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For the past 4 years, I have issued a collection of love poems for Valentine’s day. This article is excerpted from my next Valentine’s Day issue, Heartbreak of Desire. The book is divided into sections based on the cycle of desire described here: lacking, longing, loving and losing. The poems also capture common experiences related to falling and being in love: confessing your feelings, waiting for the beloved to reply or to show up, anticipating the beloved’s arrival or a particular moment, embracing the beloved or the experience of love, and missing the beloved. To learn more about the book and get a free copy (available for a limited time only). click here:

Lacking is the raw experience of an emptiness or a void, a feeling something vital is missing, which inspires a need or drive to find it and fill the hole. Hunger is the most vivid physical version of lacking, although similar physical sensations may come even when the emptiness is based on mental, emotional, or spiritual forms of lack. Primary needs, like food, water, air, and shelter, are obvious factors with profound impact because our survival ultimately depends on them. But social science has also determined that sustained lack of social interaction and affection have similar effects. If affection is in short supply during early childhood, many children suffer the ultimate heartbreak of desire, aptly described as a “failure to thrive,” and they literally wither away and die. 

Lacking is not a problem in itself. Our need for air, water, food, and love humbles us, nestles us in the embrace of life, and makes us more human. We may be bound by our skin, isolated in our minds, living so often at the whim of our fragile egos, but we part of something greater than ourselves. This may be the greatest lesson from love: that we need the world, we need others, we need someone beside us in order to feel complete. This need is not a weakness, it is a fact of life. Without love, we are like homeless beggars, living on the backstreets of life, no matter how much we have or what we have achieved.

Lacking is the breeding ground that inspires us to reach beyond ourselves. The problem is not the feeling of lack, but the rash action on the impulse. The culture of commercialism thrives on immediate gratification, knowing it sells, and knowing what we grasp almost always leaves us wanting again within a short time and eager to buy the next love potion.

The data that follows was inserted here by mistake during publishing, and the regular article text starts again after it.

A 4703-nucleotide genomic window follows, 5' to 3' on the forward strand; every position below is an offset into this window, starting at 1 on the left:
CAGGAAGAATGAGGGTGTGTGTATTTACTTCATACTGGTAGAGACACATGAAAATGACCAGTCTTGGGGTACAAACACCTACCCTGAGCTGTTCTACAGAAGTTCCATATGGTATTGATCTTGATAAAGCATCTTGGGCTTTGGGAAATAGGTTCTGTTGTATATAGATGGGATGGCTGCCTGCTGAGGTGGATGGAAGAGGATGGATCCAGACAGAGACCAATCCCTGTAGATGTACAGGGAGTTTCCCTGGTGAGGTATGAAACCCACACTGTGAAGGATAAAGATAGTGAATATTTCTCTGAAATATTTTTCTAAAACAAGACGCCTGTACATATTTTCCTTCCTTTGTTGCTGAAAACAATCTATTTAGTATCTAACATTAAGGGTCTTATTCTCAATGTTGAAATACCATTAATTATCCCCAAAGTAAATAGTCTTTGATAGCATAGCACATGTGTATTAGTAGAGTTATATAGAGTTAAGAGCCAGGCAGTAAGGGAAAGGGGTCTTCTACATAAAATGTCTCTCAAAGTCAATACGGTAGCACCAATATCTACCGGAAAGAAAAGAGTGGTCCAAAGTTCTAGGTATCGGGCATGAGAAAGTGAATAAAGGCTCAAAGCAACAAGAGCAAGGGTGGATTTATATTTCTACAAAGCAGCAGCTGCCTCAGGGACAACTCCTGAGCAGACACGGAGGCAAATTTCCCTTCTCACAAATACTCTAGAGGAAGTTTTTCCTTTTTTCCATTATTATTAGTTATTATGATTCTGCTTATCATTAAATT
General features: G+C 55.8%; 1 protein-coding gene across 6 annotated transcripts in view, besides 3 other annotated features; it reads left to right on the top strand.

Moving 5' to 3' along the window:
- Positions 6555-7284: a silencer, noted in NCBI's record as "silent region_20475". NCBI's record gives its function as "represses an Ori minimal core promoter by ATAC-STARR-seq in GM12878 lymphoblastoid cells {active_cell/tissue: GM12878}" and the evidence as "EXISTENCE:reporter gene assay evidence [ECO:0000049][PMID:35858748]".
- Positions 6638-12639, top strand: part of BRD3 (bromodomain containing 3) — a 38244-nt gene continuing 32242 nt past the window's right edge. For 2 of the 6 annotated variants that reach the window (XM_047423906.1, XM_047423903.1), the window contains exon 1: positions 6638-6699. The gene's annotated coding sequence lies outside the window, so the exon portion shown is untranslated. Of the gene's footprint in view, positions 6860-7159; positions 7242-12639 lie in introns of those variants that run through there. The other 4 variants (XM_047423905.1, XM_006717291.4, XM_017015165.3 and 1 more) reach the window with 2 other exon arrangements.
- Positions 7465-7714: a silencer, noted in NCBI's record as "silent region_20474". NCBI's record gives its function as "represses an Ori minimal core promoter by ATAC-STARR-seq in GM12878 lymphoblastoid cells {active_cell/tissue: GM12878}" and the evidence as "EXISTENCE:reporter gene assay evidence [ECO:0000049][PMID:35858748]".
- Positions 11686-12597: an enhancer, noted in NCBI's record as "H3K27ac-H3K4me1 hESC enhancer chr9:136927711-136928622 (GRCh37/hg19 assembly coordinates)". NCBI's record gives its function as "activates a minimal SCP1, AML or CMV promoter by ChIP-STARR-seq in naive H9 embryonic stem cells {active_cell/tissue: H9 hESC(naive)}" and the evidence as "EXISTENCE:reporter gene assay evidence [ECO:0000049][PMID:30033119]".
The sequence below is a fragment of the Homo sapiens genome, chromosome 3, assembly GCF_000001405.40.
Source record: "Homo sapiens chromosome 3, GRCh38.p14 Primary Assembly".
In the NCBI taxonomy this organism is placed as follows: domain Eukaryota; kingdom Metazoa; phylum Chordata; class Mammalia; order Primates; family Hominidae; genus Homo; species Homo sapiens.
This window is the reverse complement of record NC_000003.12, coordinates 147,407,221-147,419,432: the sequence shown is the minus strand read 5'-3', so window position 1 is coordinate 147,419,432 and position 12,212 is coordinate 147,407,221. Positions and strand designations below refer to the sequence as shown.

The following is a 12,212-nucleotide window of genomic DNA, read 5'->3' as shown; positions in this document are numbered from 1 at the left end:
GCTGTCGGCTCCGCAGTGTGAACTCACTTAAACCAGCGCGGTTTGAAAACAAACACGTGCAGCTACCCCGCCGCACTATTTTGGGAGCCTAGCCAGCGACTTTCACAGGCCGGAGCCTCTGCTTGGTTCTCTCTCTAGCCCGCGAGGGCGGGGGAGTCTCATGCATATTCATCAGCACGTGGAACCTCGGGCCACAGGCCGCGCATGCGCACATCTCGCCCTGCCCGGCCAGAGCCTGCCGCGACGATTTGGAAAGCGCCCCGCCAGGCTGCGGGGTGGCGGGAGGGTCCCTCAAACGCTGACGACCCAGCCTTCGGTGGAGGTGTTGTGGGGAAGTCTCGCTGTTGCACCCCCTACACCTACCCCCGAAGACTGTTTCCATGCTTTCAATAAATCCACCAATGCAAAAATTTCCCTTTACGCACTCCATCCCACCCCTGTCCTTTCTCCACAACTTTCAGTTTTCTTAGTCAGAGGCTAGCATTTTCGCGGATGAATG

If we can sit with lacking long enough to drop beneath the initial drive, we can explore what we really want, discover what is truly important to us, and begin to center our lives on what matters in our heart and soul rather than chase the glitter dangling in front of us. We can then cultivate our true desires and transform the experience of lacking from a painful pit into the beauty of longing leading us out of ourselves and into the world.

Excerpted from the introduction to “Lacking” in the Heartbreak Of Desire

Do you sometimes feel you are lacking something fundamental that prevents you from being loved?

What about you makes you lovable? What can you do to increase your lovableness?

I recall many times in my young adult life when I felt as if I had missed something fundamental in life, some critical education, or some basic skill, that others acquired or that came naturally to them, and that granted them greater success or gave them something I could not get. The thought was always unspecified, vague enough to perpetuate, and effectively served as an explanation for why I did not get what I wanted. I have since learned that this feeling of lacking something vital, the “it” factor, is commonplace. It thrives on a set of beliefs that Carol Dweck calls the “fixed mindset.” Either you have what it takes or you don’t. Lacking love is perhaps one of the most panful experiences, especially if we come to believe we are simply not lovable.

But if you switch to a growth mindset, the feeling of “lacking” can inspire you to learn and grow, to reach beyond yourself, and strive to make yourself a better person. You can take charge and recognize that love is not just something that finds you. You find love.

Please share your thoughts and comments below.